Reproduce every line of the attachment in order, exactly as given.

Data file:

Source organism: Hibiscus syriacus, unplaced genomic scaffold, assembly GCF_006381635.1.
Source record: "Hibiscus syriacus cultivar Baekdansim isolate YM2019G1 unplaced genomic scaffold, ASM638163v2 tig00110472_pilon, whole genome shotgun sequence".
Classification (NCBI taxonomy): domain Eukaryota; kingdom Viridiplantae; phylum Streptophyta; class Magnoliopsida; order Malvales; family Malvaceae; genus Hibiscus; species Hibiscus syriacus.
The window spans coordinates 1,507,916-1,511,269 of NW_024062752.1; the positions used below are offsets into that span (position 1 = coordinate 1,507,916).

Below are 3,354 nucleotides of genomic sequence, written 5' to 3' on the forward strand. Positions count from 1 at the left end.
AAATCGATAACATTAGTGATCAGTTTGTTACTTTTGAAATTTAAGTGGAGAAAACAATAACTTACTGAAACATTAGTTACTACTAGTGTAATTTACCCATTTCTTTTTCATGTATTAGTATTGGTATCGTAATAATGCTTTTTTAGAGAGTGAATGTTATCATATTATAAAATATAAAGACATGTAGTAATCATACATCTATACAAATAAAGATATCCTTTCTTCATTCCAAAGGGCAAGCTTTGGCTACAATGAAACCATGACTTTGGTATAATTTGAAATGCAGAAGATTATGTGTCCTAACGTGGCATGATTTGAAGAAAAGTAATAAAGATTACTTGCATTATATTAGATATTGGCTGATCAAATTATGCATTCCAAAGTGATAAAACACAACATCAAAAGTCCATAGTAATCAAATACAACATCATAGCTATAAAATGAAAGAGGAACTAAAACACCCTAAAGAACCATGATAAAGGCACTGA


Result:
Source organism: Hibiscus syriacus, unplaced genomic scaffold, assembly GCF_006381635.1.
Source record: "Hibiscus syriacus cultivar Baekdansim isolate YM2019G1 unplaced genomic scaffold, ASM638163v2 tig00110472_pilon, whole genome shotgun sequence".
Classification (NCBI taxonomy): domain Eukaryota; kingdom Viridiplantae; phylum Streptophyta; class Magnoliopsida; order Malvales; family Malvaceae; genus Hibiscus; species Hibiscus syriacus.
The window spans coordinates 1,507,916-1,511,269 of NW_024062752.1; the positions used below are offsets into that span (position 1 = coordinate 1,507,916).

Below are 3,354 nucleotides of genomic sequence, written 5' to 3' on the forward strand. Positions count from 1 at the left end.
AAATCGATAACATTAGTGATCAGTTTGTTACTTTTGAAATTTAAGTGGAGAAAACAATAACTTACTGAAACATTAGTTACTACTAGTGTAATTTACCCATTTCTTTTTCATGTATTAGTATTGGTATCGTAATAATGCTTTTTTAGAGAGTGAATGTTATCATATTATAAAATATAAAGACATGTAGTAATCATACATCTATACAAATAAAGATATCCTTTCTTCATTCCAAAGGGCAAGCTTTGGCTACAATGAAACCATGACTTTGGTATAATTTGAAATGCAGAAGATTATGTGTCCTAACGTGGCATGATTTGAAGAAAAGTAATAAAGATTACTTGCATTATATTAGATATTGGCTGATCAAATTATGCATTCCAAAGTGATAAAACACAACATCAAAAGTCCATAGTAATCAAATACAACATCATAGCTATAAAATGAAAGAGGAACTAAAACACCCTAAAGAACCATGATAAAGGCACTGA